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Smokehowze’s Homemade Louisiana Smoked Andouille Sausage

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Smokehowze’s Homemade Louisiana Smoked Andouille Sausage

 

I have desired to enter the world of serious sausage making for some time.  I had dabbled at it with my Kitchen Aid mixer’s grinder attachment in the past but never really did anything beyond an occasional  basic breakfast sausage in small amounts.  Sausage making is also part of just learning the wider world of charcuterie in general.  Eventually, I will do fermented and dried sausage and meats after I gain more experience and build my humidity and temperature conditioned curing/drying chamber out of a refrigerator and some controllers. 

 

Note: This cook took place outdoors in my electric kitchen oven smoker conversion but was not done on a Kamado so I have posted it in this Forum as the closest sub-Forum for the type of cook.

 

Homemade Smoked Andouille

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The Details

So… the other day I bought a serious meat grinder as an early Christmas present .. an LEM Products #12 Big Bite ¾ hp beast.  (http://www.lemproducts.com/product/lem-12-electric-grinder/butcher-meat-grinders).   It will also probably get used by my brother in doing his own deer processing.  The casings, cure, soy protein (in lieu of powdered milk) and such came from The Sausage Maker (http://www.sausagemaker.com)

 

Being originally from south Louisiana it was a natural to do an Andouille as my first major sausage – one that requires filling casings and smoking – and all the associated process aspects.  In other words, a complete sausage making experience.

 

So, with the able and  energetic assistance of my son, we made this 7+  lb batch of wonderful Andouille.  Well seasoned, great pepper component and overall flavor, excellent texture and meat/fat balance and a great smoke element.  Total success.   I do not think I have had an Andouille as good as this has turned out.   The recipe is a composite of a lot of reading and research of many recipes and this recipe is one of the more basic approaches and it is excellent.  It is really picking and choosing the seasoning elements that we felt we would like in a good Andouille.  Good Andouille recipes are really generational “family recipes” for the best sausage -  this may be the start of a Smokehowze family recipe.  I also have bought many books, done a lot of reading, study, and research in this whole field as part of my educational journey into charcuterie.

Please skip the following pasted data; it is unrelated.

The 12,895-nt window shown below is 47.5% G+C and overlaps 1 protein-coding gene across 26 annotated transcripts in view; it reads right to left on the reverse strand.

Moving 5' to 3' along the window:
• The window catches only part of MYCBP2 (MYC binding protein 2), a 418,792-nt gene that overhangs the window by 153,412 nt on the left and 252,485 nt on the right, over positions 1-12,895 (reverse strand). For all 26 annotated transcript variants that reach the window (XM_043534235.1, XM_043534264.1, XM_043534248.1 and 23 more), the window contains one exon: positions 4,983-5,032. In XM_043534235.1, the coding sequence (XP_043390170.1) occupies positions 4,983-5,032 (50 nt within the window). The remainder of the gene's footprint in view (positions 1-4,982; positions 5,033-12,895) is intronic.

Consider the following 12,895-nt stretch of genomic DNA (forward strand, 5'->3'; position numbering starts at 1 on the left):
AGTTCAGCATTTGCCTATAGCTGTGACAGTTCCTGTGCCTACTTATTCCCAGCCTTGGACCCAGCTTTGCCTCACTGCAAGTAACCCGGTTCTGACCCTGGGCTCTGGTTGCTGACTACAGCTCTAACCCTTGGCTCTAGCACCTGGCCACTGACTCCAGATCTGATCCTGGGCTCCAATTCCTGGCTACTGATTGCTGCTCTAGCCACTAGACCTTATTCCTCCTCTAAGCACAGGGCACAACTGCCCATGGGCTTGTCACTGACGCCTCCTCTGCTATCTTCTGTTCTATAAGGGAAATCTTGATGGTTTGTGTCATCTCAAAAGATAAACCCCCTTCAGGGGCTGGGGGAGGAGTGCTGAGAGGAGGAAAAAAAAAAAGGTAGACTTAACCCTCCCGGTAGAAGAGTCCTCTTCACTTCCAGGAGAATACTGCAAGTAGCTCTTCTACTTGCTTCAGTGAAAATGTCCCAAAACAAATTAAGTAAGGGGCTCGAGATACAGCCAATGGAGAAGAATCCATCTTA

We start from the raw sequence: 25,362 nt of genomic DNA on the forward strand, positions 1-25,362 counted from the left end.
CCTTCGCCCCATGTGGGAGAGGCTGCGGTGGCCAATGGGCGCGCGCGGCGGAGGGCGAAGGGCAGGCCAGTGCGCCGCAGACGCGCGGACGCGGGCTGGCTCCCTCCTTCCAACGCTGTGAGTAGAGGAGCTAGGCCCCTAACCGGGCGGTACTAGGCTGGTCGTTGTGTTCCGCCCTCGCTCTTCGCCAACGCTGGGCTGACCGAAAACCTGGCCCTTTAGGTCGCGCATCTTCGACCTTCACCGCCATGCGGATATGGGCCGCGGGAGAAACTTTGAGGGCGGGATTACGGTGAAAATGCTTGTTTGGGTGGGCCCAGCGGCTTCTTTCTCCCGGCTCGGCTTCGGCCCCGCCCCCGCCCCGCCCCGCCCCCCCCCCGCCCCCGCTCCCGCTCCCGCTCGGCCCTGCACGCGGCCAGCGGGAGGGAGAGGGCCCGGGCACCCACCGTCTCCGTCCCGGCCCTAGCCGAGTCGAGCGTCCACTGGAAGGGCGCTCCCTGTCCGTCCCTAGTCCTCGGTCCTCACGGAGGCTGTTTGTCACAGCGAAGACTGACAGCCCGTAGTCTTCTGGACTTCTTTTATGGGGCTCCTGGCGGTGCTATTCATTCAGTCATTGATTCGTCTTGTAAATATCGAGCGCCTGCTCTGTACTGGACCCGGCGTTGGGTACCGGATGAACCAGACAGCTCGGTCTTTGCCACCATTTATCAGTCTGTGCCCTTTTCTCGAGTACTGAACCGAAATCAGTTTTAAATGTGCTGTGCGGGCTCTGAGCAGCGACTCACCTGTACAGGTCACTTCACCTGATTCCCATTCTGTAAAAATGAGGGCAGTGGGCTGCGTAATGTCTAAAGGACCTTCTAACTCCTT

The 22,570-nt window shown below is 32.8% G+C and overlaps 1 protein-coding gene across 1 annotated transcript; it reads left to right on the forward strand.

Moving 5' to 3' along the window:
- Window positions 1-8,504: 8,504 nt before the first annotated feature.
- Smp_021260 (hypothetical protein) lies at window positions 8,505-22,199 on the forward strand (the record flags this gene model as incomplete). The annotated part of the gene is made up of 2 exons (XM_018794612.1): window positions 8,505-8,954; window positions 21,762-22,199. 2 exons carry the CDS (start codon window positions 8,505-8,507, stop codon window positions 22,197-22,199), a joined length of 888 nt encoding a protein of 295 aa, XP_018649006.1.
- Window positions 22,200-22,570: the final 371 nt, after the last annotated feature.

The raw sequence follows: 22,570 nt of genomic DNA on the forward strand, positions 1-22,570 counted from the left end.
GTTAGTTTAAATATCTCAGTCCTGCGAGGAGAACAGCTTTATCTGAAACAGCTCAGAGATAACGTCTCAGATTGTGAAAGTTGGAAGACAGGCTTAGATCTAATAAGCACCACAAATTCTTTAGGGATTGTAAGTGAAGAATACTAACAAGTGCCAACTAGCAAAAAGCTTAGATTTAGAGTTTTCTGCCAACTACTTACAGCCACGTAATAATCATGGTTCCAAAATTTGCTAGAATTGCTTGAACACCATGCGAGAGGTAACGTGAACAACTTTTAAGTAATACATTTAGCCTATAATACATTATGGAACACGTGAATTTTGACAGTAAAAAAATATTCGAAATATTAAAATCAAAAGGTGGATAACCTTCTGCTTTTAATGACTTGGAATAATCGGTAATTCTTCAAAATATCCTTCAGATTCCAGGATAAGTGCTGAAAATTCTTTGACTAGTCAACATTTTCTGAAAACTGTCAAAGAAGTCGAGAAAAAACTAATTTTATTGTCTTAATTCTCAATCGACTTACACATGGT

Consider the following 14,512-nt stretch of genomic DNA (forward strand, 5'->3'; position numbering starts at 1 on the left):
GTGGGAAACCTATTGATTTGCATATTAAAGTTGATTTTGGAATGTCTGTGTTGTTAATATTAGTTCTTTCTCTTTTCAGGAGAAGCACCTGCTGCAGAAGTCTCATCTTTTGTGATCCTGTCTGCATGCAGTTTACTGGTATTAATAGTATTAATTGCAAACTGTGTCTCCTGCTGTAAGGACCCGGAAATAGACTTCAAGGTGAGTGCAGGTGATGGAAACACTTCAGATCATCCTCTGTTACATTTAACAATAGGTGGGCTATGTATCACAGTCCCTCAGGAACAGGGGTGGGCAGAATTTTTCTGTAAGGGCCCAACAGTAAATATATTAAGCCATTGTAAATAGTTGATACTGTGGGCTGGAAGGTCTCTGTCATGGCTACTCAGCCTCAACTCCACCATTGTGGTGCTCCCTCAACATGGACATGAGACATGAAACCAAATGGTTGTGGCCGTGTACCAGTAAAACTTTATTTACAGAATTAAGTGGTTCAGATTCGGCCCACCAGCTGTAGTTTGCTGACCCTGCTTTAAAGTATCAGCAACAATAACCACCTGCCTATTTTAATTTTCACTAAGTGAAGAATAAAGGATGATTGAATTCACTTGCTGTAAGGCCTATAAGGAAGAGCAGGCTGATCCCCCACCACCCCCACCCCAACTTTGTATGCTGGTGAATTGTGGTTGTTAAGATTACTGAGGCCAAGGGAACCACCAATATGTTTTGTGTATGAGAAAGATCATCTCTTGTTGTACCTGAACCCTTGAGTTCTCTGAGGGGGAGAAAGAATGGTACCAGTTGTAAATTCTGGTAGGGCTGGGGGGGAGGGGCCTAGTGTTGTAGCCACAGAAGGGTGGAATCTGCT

My son is also enjoying the hands-on experience and learning along with me in this culinary journey – he is already planning the next sausages we will make.     In my view he has already “earned the keys” to the grinder!

 

The Meat

8.5 lb bone in pork butt. Trimmed out to 7.25 lbs after bone, connective tissue, and the grisly tough fat areas were removed.

 

The Seasonings (for 7 lbs meat) for a Louisiana Andouille

·         1 Tbs cayenne

·         2 Tbs paprika

·         ¾ cup chopped  fresh garlic

·         ¼ cup coarse black pepper

·         5 Tbs kosher salt

·         1 ½ Tbs dried thyme

·         1 ½ tsp dried red pepper flakes

·         1 ¼  cup concentrated soy protein – (as binder during smoking process to hold moisture and fat – in lieu of powdered milk)

·         1 – 1 ½ cup of ice water

·         1 ¼ tsp cure (pink salt) – for color and food safety reasons

 

Note 1:  I chose not to add any additional fat beyond that in/on the pork butt itself.

 

Note 2:  If doing this strictly as a fresh sausage (either bulk or cased)  that will not be low temperature smoked, the pink cure salt could be eliminated and the soy protein binder could be cut back to 1/4 to 1/2 cup or even eliminated.   

 

 

The Grind

½ of meat ground with 3/8 hole plate –  to give larger pieces in the final product

½ of meat ground with a ¼  hole plate (and a lot of the trimmed fat)

 

 I chose the two different grinds approach to promote the texture I was looking for in the final sausage. 

 

Ground meat was then placed in tub and all other ingredients added and well mixed  with your hands except for pink salt cure.   The pink salt gets added after the test patties are tried and the seasoning is at the final ratios.  Mix the cure with  say a ¼ cup  of  ice water and then add to the meat mixture and mix in well.  Then proceed to the stuffing. 

 

Other approaches season the cubed up meat first and let it fridge rest/mature before grinding.  Still others grind and season and then let it fridge rest and mature before stuffing.

 

We chose to grind (using a mix of very coarse and medium grinding) then season and stuff and allow the maturation to take place in the cased sausage during the drying and resting phase. This approach, based on the result, certainly worked well.